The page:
Guards' Lapses Cited in Detainee Suicides

In 2006, suicide notes written by detainees at Guantanamo Bay, Cuba, said that their acts were attacks against the United States.
In 2006, suicide notes written by detainees at Guantanamo Bay, Cuba, said that their acts were attacks against the United States. (By Chip Somodevilla -- Getty Images)

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By Josh White
Washington Post Staff Writer
Saturday, August 23, 2008

As the lights flickered off above them, more than two dozen detainees began to raise their voices in prayer and other songs, a din the guards dismissed as harmless. Three of the detainees furtively stuffed water bottles and toilet paper under their bedsheets to create the illusion of sleeping bodies, and they each strung up walls of blue blankets in their metal-mesh cells, seeking cover from their captors' glances.

Then, with strips of white sheets, T-shirts and towels wound into nooses, the three detainees in Guantanamo Bay's Camp 1, Block Alpha, hid behind the blankets and hanged themselves, their toes dangling inches above the floor while their bodies became blue and rigid. For hours, the guards failed to notice the first deaths to occur at the controversial U.S. military detention facility.

The simultaneous suicides on June 10, 2006, raised claims from top U.S. military commanders that the detainees were engaging in "asymmetric warfare" against the United States. More than two years later, a Naval Criminal Investigative Service (NCIS) probe and other documents reveal that the men took advantage of lapses in guard protocol and of lenient policies toward compliant detainees to commit what suicide notes described as an attack on the United States.

"I am informing you that I gave away the precious thing that I have in which it became very cheap, which is my own self, to lift up the oppression that is upon us through the American Government," wrote Ali Abdullah Ahmed Naser al-Sullami, of Yemen, a 26-year-old detainee who had been on one of the longest hunger strikes at Guantanamo, ultimately earning him forced feedings through a tube. In a note neatly folded into his shirt pocket, Sullami wrote: "I did not like the tube in my mouth, now go ahead and accept the rope in my neck."

Sullami also attacked the International Committee of the Red Cross, accusing it of conspiring in the detainees' suffering because it had been "covering the American Government repugnance since the first day." The ICRC has a policy of not publicly discussing its meetings with detainees or its reports to detaining governments.

Contained in more than 3,000 pages of military investigative documents, medical records, autopsies, and statements from guards and detainees is a rare view inside the detention center at Guantanamo Bay, Cuba, and one of the worst episodes of its six-year history. The documents from the NCIS investigation, which will be released under the Freedom of Information Act, were obtained yesterday by The Washington Post.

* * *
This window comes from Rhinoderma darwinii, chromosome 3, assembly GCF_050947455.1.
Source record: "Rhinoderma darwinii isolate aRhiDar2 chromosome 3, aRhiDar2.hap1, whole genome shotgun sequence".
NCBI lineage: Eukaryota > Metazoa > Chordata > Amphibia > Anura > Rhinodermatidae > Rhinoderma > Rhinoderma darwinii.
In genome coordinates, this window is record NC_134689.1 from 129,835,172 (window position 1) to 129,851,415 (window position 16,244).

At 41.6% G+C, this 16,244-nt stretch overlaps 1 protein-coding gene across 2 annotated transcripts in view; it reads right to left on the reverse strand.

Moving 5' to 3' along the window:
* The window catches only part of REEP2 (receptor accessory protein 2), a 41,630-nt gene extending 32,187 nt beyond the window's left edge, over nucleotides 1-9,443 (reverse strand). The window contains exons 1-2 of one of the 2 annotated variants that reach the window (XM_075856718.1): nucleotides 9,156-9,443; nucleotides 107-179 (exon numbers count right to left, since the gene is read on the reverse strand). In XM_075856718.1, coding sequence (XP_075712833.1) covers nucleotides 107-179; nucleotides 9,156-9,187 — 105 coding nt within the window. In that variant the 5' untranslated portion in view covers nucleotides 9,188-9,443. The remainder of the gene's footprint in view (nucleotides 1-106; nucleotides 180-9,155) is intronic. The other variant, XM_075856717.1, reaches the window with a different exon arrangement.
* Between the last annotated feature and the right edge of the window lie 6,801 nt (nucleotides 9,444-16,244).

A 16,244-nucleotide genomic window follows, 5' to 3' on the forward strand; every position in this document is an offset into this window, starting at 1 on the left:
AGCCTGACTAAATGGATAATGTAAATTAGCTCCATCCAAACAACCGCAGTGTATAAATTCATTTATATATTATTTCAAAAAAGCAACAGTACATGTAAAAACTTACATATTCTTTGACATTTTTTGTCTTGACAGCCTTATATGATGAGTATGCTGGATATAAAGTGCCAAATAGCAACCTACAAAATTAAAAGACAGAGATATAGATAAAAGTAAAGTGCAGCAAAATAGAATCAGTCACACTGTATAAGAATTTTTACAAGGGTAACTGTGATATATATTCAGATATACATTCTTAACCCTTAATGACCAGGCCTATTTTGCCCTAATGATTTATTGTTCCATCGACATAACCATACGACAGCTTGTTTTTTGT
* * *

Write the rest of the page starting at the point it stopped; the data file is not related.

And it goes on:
They make clear that that Sullami, along with Saudis Yasser Talal al-Zahrani, 22, and Mana Shaman Allabard al-Tabi, 32, carefully planned their suicides so that they would be able to prepare and carry them out without their guards taking notice. Investigators and military officials believe, according to the documents, that other detainees were aware that the suicides were about to happen and at one point chanted a song called "Kill Them All" -- used by al-Qaeda and the Taliban after killing Americans -- possibly to mask the sounds of death on the cellblock.

Investigators found that guards had become lax on certain rules because commanders wanted to reward the more compliant detainees, giving them extra T-shirts, blankets and towels. Detainees were allowed to hang such items to dry, or to provide privacy while using the toilet, but were not supposed to be able to obscure their cells while sleeping.

Guards told officials that it was not unusual to see blankets hanging in the cells and that they did not think twice when they passed several cells on the night of June 9, 2006, with blankets strung through the wire mesh. Authorities believe the men probably hanged themselves around 10 p.m., but they were not discovered until shortly after midnight on June 10.

An internal investigation into the guards' actions found six violations of Guantanamo's standard operating procedures, procedures that have since been revamped. Rear Adm. Harry B. Harris Jr., then Guantanamo's commander, wrote that the investigation's findings "clearly reflect that the three deceased detainees required significant time to prepare the instruments with which they committed suicide" and that "the possibility that the detainees used this uninterrupted gap in guard coverage . . . to prepare these instruments cannot be ruled out."

Sullami's lawyer, David Engelhardt, said he will review the documents closely and added: "It's simply astounding that it took the government over two years to conclude a so-called investigation of three men who died in a small cage under the government's exclusive control. The investigation itself is what needs to be investigated, along with the people who've perpetrated the disgraceful, extra-constitutional detentions."

Zahrani, in Cell A-8, was the first detainee to raise concern among guards. One guard passed his cell and thought the silhouette under his sheets looked too small. When guards inspected further, they found the sheet concealing random items and Zahrani hanging from a noose in the darkness. As guards worked to try to save Zahrani, another guard yelled out: "We've got another one!"


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